The song itself is an old American folk hymn about a plaintive soul on the journey through life. “I Am a Poor Wayfaring Stranger” speaks of man’s journeying on this earth. Yet, from what and to what does man go?

From the moment Adam and Eve left the Garden of Eden, man’s journey has him wanting to return. Yet, this return requires passing through the looming, dark portal of death. We journeyed through life into death.

The song’s line “I’m just going over Jordan” evokes this death. In one respect, the line refers to Joshua, that successor of Moses who led the Israelites across the dry bed of the river into the long-desired promised land. Yet, in a deeper sense, the line refers to baptism of Jesus in the River Jordan. Our crossing is a watery plunge, a sign of dying and rising, a baptism.We journey through death into eternal life.

As we walk toward that dark portal of death, the baptized walk with Christ. “We were buried therefore with him by baptism into death, so that as Christ was raised from the dead by the glory of the Father, we too might walk in newness of life” (Romans 6:4). In Baptism, we are changed at the deepest center of our being, we continue to walk in newness and with hope. We are on the way as wayfarers.

The song continues saying, “I’m just going over home.” This is a clear allusion to heaven. As pilgrims, we journey not just to death, but we pass on to more. “Here we have no lasting city, but we seek the city which is to come” (Hebrew 13:14). The deepest and truest sense of our journeying is not about designation of place. Our journeying is about fulfillment, perfection, life, and the all-consuming vision of the beloved, face of God.

Upon rising from the waters of baptism, we follow Christ, who is “the way” (John 14:6). This following requires renewal and sacrifice. St. Paul exhorts us to put off the old man and put on the new man, even calling for our minds to be renewed in Christ (Ephesians 4:22–24). To put off the old man is a command to leave behind the sin and the corruption which came from Adam and Eve. To put on the new man is to “put on the Lord Jesus Christ” (Romans 13:14). To be renewed in the spirit of the mind is to “have the mind of Christ” (1 Corinthians 2:16).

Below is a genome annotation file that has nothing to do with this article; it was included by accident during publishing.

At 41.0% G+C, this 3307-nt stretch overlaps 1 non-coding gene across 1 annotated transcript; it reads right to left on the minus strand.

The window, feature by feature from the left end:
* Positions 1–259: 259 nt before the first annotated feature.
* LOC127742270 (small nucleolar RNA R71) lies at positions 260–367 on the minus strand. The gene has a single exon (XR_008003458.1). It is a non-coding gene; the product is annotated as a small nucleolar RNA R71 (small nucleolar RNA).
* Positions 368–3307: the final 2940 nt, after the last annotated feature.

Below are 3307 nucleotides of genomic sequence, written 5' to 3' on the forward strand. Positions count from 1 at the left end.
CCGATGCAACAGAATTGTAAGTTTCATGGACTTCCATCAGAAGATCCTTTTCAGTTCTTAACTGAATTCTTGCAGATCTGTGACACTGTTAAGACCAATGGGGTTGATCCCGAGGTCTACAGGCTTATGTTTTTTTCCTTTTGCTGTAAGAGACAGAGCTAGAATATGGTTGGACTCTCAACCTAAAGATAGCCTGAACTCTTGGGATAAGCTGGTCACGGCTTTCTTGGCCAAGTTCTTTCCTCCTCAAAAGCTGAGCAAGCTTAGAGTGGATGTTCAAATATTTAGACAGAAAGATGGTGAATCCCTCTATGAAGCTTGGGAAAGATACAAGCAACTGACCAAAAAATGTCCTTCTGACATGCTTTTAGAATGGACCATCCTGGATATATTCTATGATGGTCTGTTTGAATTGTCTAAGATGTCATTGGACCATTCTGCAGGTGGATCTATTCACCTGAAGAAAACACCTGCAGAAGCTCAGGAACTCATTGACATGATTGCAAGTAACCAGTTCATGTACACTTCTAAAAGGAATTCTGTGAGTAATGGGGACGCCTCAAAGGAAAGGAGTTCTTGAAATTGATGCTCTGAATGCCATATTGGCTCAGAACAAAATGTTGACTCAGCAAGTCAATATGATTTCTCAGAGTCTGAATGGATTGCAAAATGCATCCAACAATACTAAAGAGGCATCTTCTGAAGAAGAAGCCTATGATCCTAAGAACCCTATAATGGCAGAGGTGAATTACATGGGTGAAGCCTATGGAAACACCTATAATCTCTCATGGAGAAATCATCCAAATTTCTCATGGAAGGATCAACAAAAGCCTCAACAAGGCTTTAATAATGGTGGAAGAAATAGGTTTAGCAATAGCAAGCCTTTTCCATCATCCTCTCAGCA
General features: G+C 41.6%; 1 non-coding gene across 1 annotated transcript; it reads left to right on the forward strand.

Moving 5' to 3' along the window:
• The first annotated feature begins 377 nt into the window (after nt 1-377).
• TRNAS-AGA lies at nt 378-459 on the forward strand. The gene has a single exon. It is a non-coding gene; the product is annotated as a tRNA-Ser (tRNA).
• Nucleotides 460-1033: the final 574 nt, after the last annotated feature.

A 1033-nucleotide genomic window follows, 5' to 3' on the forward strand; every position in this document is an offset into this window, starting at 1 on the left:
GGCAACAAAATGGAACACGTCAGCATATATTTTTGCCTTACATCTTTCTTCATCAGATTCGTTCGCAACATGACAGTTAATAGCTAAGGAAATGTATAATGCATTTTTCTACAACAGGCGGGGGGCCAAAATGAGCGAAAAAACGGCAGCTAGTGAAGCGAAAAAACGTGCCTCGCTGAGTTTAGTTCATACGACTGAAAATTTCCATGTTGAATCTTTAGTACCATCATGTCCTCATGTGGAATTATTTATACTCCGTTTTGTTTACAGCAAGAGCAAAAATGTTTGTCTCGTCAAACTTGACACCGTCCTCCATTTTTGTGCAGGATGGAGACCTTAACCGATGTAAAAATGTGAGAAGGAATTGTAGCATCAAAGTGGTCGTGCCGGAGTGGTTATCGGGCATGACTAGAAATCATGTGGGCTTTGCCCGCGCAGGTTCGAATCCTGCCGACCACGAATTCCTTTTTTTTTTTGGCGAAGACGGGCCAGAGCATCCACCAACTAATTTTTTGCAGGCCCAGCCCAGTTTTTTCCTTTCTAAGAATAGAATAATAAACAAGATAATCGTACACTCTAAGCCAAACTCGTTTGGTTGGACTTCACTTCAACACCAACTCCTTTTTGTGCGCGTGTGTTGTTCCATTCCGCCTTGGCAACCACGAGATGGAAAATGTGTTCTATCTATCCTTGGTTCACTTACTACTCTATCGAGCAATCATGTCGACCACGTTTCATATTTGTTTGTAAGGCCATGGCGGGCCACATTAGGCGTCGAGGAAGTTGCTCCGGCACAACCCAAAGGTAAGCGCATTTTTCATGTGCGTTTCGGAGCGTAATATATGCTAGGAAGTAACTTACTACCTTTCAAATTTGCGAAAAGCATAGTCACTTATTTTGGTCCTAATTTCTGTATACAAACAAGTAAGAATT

Therefore, we are poor because we need all from Christ. We are wayfarers because we are journeying from death to life in Christ. We are strangers because we have died to this world and seek those things above. “For you have died, and your life is hid with Christ in God” (Colossians 3:3). When our journey—that is, our perfection in the Son—is complete, we will see our Father. “No one comes to the Father, but by me” (John 14:6).


Pic of the Day


Moment of Zen: Getting Outside


Pic of the Day


Isabella’s Happy

Isabella seems very happy that I am home all day. She gets up with me each morning, and we have breakfast. Then she follows me into my home office. She’s enjoying her new supervisory role. She likes to be somewhere she can watch me. Sometimes, she’s sitting on the desk micromanaging. Other times, she watches from afar. The problem comes when she tries to do my work for me. Let’s put it this way, she’s not a good typist. She just randomly hits various keys. So for the first hour or so of work, I have to constantly move her from my laptop. Around 10 am, her workday is over. She either sleeps on the futon in my office, or she curls up in the midst of my bed. The rest of her day consists of sleeping. When it’s time for me to stop at the end of the day, she wakes up and let’s me know I am through working and that all my attention should be on her.


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Charlie Smith; Single Man, ensorcelled, unreliable narrator, ravenous reader, love child of Jane & Paul Bowles, borne by surrogate, Little Edie Beale, devoted catechumen of Her Grace, Duchess Goldblatt; now living a life of Love & Light, shining from the social-media-free exile of my own personal mirage of Tangier, the Grey Gardens in the Elba of my imagination, here, where I am, going.